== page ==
The visit of friends from abroad was a good excuse to spend some time in what is really a unique and amazing place in Israel: Yad Vashem, which is the Holocaust museum and memorial. My second visit was just as powerful as the first one, few months ago. This is a place you can easily visit several times without even getting close to comprehend its magnitude.
First, a short explanation about the name. Yad means “hand” but also “memorial”, while shem means “name”. The name of the museum derives from a Biblical verse: “And to them will I give in my house and within my walls a memorial and a name (Yad Vashem) that shall not be cut off“.
The museum is located in a quiet hill just outside Jerusalem, whose forest it overlooks. The entrance is free, although there is a small fee for purchasing maps or the (very useful) audio guide. The memorial was established back in 1953, but recently underwent a massive renovation, with the addition of a very informative Holocaust museum, which opened in 2005. Besides the museum, the complex hosts several memorials – for the children of the Holocaust, for the non-Jews who helped Jews avoid persecutions, and many scattered memorials for the vanished Jewish communities – plus a synagogue, archives, a research institute, a library, an educational center and even a publishing house.
Certainly the most visited among them is the new Holocaust History Museum, which opened in March 2005 to replace the 1960s structure. The museum, designed by Israeli-Canadian architect Moshe Safdie, is made of massive concrete walls, laid out in a triangular structure, most of it sits underground. The shape symbolize the missing point of a star of David, made up by the millions of Jews who perished during the Holocaust. Proceeding through the galleries , one gets to know about the history and the unbelievable human consequences of the greatest tragedy mankind has ever witnessed. Only at the end of this dark but necessary journey, the visitor is given to emerge once again to daylight, to a stunning view of Jerusalem’s hillsides.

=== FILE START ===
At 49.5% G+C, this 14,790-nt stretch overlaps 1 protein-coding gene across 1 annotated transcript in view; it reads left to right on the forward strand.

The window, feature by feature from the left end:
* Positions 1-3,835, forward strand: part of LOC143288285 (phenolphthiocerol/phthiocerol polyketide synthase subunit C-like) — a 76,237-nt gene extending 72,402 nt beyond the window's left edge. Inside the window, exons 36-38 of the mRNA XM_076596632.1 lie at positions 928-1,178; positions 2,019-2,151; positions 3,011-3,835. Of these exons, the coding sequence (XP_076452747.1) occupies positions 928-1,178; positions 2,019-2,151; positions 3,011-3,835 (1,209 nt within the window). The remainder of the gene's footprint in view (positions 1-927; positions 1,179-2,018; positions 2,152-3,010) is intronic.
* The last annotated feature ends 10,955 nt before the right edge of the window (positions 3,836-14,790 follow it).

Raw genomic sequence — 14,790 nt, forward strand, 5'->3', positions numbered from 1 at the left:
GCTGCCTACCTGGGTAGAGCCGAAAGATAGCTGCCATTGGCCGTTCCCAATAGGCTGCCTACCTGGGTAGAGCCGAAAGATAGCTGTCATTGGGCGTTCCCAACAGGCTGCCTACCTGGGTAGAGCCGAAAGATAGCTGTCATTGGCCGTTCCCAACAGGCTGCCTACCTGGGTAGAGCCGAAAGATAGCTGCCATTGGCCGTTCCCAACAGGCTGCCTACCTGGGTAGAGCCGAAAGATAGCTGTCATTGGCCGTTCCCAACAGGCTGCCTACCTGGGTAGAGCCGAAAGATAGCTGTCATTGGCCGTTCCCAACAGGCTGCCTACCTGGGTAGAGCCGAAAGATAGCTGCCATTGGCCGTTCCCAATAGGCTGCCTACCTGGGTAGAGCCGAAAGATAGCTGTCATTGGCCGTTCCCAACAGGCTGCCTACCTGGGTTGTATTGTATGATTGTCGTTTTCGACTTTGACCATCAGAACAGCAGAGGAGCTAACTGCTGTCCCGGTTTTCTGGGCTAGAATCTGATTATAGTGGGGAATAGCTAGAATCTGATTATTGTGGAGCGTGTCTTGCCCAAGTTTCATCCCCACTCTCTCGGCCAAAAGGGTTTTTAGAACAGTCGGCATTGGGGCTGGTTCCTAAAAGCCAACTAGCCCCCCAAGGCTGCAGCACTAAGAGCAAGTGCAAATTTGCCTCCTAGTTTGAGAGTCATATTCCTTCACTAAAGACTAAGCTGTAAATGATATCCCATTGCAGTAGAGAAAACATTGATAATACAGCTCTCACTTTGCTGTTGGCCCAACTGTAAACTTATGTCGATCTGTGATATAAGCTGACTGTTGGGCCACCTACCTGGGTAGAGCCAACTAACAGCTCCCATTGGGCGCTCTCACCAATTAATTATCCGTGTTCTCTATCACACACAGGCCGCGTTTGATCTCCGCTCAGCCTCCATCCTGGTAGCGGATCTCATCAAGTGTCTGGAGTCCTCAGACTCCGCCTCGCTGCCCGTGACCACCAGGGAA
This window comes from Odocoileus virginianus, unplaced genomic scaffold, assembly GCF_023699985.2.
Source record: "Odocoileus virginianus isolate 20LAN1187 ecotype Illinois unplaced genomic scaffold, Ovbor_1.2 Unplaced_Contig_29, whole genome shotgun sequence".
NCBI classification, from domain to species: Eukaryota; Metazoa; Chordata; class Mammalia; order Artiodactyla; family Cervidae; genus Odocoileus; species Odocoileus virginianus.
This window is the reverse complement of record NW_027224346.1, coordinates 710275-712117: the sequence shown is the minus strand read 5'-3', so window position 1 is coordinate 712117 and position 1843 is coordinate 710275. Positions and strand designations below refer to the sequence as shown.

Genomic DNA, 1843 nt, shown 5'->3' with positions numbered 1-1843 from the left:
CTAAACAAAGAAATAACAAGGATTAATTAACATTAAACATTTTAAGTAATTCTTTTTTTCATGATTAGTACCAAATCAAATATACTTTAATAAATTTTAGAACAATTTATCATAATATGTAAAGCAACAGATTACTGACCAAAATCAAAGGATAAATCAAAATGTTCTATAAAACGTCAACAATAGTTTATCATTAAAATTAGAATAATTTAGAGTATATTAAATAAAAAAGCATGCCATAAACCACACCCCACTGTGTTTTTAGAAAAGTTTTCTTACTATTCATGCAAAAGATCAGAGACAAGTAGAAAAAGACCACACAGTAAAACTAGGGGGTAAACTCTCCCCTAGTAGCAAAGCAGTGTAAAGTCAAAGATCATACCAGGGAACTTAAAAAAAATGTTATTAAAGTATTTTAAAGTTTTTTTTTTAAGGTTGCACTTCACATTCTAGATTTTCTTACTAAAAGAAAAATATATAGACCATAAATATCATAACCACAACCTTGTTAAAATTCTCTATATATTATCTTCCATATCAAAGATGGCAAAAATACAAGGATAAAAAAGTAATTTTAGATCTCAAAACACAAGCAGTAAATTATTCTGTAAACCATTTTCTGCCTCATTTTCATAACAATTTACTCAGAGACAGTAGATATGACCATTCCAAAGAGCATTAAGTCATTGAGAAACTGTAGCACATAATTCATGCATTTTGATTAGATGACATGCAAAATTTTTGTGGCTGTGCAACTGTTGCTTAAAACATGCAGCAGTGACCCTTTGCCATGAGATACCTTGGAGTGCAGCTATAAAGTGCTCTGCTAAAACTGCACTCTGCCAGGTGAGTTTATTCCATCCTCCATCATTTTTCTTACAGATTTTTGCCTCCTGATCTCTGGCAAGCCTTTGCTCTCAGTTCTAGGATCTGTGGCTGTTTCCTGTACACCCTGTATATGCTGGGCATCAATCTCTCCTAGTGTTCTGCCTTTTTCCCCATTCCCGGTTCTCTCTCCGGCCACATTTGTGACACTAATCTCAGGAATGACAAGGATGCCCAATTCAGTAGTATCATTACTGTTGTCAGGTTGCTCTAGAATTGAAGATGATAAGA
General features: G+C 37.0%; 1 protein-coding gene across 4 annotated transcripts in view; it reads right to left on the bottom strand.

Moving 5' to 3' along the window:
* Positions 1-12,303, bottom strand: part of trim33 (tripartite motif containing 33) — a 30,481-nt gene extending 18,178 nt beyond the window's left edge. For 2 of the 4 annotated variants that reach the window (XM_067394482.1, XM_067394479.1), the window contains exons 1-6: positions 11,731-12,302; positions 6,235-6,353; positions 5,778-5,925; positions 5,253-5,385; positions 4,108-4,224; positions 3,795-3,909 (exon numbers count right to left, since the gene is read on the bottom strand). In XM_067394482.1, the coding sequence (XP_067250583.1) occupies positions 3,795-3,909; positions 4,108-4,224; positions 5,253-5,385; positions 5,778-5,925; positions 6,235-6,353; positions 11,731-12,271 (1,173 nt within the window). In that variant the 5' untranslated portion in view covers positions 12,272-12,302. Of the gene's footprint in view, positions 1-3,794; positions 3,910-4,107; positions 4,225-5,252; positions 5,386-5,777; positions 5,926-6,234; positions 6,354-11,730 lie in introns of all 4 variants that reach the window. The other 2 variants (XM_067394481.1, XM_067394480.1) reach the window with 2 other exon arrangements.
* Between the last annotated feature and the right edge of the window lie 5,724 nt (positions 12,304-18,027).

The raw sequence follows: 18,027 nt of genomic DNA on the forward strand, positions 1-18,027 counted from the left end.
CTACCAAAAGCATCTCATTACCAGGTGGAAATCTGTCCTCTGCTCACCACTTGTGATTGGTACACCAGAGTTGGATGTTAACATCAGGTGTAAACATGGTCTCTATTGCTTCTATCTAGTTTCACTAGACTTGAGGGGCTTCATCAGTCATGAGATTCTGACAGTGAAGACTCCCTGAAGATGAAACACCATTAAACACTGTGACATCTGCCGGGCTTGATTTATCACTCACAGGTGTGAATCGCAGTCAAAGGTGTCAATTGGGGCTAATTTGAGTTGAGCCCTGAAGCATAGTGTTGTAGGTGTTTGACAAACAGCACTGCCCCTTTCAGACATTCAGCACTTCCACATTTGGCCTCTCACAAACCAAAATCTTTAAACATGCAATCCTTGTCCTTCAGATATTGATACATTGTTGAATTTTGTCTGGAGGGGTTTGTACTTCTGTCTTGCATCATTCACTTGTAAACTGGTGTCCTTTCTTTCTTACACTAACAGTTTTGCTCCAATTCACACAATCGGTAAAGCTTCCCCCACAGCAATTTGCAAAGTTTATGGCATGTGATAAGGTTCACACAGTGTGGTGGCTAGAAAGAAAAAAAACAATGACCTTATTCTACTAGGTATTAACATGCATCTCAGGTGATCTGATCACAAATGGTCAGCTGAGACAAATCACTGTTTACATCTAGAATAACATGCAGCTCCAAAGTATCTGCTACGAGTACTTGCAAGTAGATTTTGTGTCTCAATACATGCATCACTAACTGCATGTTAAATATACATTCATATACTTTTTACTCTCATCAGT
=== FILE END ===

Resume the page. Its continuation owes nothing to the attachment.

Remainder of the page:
What I found most astonishing and emotionally gripping in both visits are undoubtedly the multi-media presentations, which displays personal accounts of the Holocaust. Seeing the faces and hearing the voices of the survivors, one is fully impacted by a tangible sense of anguish and pain. Individual stories are displayed to highlight the historical narrative in a very powerful way. While facing the videos, I kept saying to myself: these people have been through unimaginable suffering, have lived in inhuman conditions, unimaginable situations that most of us will – gladly – never ever have to come close in our lifetime. And these people, who were mostly children at the time of the events, make up part of today’s elders of the state of Israel.
In other words, the same old lady who is irritating me with her slow motions at the supermarket queue in Tel Aviv, might be the same person who has, in her youth, escalated a pile of corpses in a mass execution grave to miraculously walk back to life (her account was for me one of the hardest to bear, together with the one of the man who was appointed, as a 12 years old in the Buchenwald camp, to separate the gold from the flesh of the Jews who had their teeth pulled out before cremation).
I also kept thinking another thing: I wish I could drag over here the many anti-Semitic, mild revisionists and heavy deniers who refuse to acknowledge that the Holocaust tragedy ever took place, or at least did not have the magnitude and systematization which is historically recognized.
In terms of historical documents and individual memories, the Yad Vashem central database has collected so far 3.8 million names of Holocaust victims (all accessible online). So far, it has gathered 130 million pages of Holocaust-related documentation and over 385,000 photographs, as well as some 101,000 audio and video testimonies. At the end of the galleries, the Hall of Names displays part of the photographs of Holocaust victims and fragments of the testimonies collected. The images are reflected in the water at the bottom of the lower cone, thus commemorating the victims whose names are yet unknown. Surrounding the platform is a circular wall of black files who houses the pages of testimony collected up to date, with empty spaces for those yet to be submitted—room for six million Pages in all.